If my wife were to one day reclaim the library room in our house and force me to sell off my collection of Civil War books, one indispensable volume that I’d need to insist on keeping would be With Sheridan Up the Shenandoah Valley, also known as the James E. Taylor Civil War sketchbook. Published in 1989 by the Western Reserve Historical Society the long out-of-print book is nearly impossible to find on the secondary market and regularly commands a price of several hundred dollars.
Taylor was an artist working for Frank Leslie’s Illustrated Newspaper and had attached himself to the General Philip H. Sheridan’s command during the late summer and fall of 1864. He would keep a diary of his travels up the Shenandoah Valley but the real gem is his voluminous sketches, not only of battles but of landscapes, houses, villages and the inhabitants of the Valley during the late stages of the Civil War. We frequently dismiss woodcuts, sketches and engravings as secondary to the original wet plate photographs of the period, and often for good reason. Sketches could look rudimentary and hurried while woodcuts could be created hundreds of miles away from the scene and based on second or third hand information. As such details may be embellished or misconstrued. Having earlier served a two year enlistment with the 10th New York Infantry in the Army of the Potomac, Taylor had a trained eye to the scenes and events he was sketching. The end result is a visually pleasing and incredibly accurate rendering of the sites and scenes of Sheridan’s Valley campaign.
On a recent work trip to the eastern panhandle of West Virginia I took a few minutes to orient a few of Taylor’s sketches in Middleway, West Virginia. Middleway is a sleepy town located appropriately ‘midway’ between Charles Town, Inwood and Bunker Hill. Established in 1786 as the town of Smithfield (later changed to avoid confusion with another Smithfield in Virginia), Middleway retains a stunningly intact historic district. If other towns in the area offer visitors a feeling of stepping back into the 19th century, Middleway is like stepping back into the 18th century. I’d encourage readers to visit the historic district devoid of almost any modern intrusions.
Taylor had been contracted by noted historian John Gilmary Shea, that if Taylor were to come close enough to Middleway he would sketch the environs of a particular piece of nearby property known as ‘The Clip’ or ‘Priest’s Place,’ where a demonic manifestation had occurred in the late 18th century. On September 17, 1864 Taylor found himself in the vicinity of Middleway and determined to visit and sketch the area. Only two weeks earlier Middleway had seen a running battle between two divisions of Confederate infantry under Jubal Early and a division of Union cavalry under Wesley Merritt. The battle moved directly through town, Taylor noting “evidences, in bullet and shell scars, of the fierce conflict that had recently raged through its street.”[i]
Taylor drafted six sketches of Middleway proper. The following sketch of main street (modern day Queen Street/Leetown Road) is looking north, drafted from the corner of Grace and Queen Streets. The building at Taylor’s back (today is a state of severe deterioration) had been used as a Confederate hospital following the Battle of Antietam. Taylor notes “the corner opposite furnished me material to enliven an otherwise prosaic scene in a struggling crowd of Federals about the “Town Pump,” each struggling to be first to secure its modicum of the cooling beverage.”[ii]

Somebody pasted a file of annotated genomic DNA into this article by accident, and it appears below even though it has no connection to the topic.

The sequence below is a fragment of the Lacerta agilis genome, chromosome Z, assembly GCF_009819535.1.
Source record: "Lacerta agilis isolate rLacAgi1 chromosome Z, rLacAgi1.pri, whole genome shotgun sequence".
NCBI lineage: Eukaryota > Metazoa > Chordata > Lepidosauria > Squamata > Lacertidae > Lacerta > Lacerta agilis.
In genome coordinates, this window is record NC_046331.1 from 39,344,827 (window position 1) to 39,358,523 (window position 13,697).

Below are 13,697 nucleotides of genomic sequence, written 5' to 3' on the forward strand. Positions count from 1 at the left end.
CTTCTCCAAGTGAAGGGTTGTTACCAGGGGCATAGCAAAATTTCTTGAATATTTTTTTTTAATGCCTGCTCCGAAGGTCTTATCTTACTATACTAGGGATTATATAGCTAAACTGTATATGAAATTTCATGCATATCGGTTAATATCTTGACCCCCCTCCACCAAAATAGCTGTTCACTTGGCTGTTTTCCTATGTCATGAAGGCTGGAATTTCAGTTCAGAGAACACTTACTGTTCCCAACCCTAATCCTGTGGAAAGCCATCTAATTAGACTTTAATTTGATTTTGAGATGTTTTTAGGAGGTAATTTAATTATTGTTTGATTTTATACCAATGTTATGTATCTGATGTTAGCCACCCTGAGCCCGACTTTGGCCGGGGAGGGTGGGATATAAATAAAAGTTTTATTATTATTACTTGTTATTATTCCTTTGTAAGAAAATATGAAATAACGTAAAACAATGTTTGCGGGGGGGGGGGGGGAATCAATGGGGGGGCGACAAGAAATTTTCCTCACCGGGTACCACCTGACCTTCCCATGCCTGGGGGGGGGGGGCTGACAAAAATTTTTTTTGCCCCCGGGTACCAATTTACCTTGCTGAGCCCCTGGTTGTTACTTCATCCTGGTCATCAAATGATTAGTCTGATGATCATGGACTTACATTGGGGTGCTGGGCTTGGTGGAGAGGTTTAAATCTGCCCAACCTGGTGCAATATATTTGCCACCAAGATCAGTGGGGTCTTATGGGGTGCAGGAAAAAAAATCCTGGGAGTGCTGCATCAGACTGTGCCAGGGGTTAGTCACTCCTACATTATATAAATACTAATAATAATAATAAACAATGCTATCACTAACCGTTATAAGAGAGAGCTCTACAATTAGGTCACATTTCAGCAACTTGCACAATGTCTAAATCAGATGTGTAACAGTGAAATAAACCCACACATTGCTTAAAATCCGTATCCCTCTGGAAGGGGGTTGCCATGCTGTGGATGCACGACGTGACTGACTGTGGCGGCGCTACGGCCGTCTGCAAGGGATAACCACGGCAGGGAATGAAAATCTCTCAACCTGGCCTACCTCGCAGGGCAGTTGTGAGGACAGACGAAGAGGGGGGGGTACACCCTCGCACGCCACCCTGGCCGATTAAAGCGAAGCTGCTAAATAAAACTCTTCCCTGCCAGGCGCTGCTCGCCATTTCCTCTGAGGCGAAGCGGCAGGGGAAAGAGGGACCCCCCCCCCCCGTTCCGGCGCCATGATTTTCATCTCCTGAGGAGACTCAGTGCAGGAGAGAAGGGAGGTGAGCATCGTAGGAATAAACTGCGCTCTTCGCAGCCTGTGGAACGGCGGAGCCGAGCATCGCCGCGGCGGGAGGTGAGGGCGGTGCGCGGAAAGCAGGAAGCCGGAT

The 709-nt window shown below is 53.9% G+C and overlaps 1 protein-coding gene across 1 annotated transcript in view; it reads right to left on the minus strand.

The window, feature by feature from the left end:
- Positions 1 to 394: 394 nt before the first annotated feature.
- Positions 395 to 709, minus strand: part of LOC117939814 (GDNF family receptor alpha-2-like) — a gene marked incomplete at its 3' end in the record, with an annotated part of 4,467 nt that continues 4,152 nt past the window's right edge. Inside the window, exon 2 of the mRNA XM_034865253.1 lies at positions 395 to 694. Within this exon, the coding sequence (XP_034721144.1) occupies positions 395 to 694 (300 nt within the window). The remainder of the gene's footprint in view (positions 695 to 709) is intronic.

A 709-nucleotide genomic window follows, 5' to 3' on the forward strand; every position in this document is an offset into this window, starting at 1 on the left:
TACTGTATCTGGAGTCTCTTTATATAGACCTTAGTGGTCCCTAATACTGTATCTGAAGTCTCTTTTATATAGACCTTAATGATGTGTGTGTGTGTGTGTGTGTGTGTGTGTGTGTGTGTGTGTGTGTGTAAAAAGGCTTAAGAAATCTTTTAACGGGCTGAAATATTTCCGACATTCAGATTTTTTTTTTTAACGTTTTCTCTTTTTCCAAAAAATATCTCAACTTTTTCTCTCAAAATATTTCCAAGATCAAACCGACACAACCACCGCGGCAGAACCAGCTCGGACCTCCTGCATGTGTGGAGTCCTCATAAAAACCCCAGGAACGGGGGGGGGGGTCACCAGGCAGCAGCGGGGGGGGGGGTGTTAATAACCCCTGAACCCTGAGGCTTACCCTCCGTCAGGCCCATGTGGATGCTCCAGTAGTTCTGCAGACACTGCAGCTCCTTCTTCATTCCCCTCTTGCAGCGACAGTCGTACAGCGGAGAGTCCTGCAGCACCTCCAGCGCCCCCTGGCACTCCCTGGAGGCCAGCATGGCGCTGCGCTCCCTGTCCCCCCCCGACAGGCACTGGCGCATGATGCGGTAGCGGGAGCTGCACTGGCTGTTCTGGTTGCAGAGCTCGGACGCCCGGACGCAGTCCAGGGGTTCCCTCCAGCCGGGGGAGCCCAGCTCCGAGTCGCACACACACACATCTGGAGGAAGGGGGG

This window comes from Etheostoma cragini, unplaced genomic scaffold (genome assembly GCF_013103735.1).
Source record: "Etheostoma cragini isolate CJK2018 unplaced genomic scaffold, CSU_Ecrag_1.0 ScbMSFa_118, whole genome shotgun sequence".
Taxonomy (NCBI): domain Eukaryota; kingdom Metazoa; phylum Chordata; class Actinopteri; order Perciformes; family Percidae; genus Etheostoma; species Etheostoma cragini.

And here’s a modern view. Note the water pump is still in place at left…
Taylor later moved a block up to East Street (identified by Taylor as Church Street), where he sketched the Episcopal Church and the fresh graves from the recent battle. Taylor was “greeted with rows of fresh earth mounds with rough, rude lettered boards, recording the names and regiments of the tenants who had fought their last fight. These represented the Blue only, erected by their surviving comrades who, holding the field, were thus enabled to five them proper sepulture – rites that were not accorded their foe who had gone down in the sanguinary conflict in the suburbs and in the streets of Smithfield, who were buried hard by in a long trench without markers for obvious reasons.”[iii]
I was not able to exactly replicate this view. What had appeared during my visit to be a private drive Google maps instead shows as an extension of East Street. Not wanting to trespass I was only able to get a closer view of the church. Now knowing drive is a public street I can update this view during my next visit to the area.
Taylor then moved to the opposite end of East (Church) Street, sketching the street he’d just come down…
The same view is easily replicated today, with the Odd Fellows hall, cemetery and Episcopal Church on the left and the Lutheran Church on the right….
Taylor’s eye for detail is still visible in both buildings…
I would hope that Taylor’s sketchbook may one day be reprinted and made available to a wider audience, perhaps with an associated tour guide of sites visited and sketched by Taylor.
[i]Taylor, James E. With Sheridan Up the Shenandoah Valley in 1864: Leaves from a Special Artist’s Sketchbook and Diary. Cleveland, OH: Western Reserve Historical Society. 1989. 332.
[iii]Taylor, pg. 334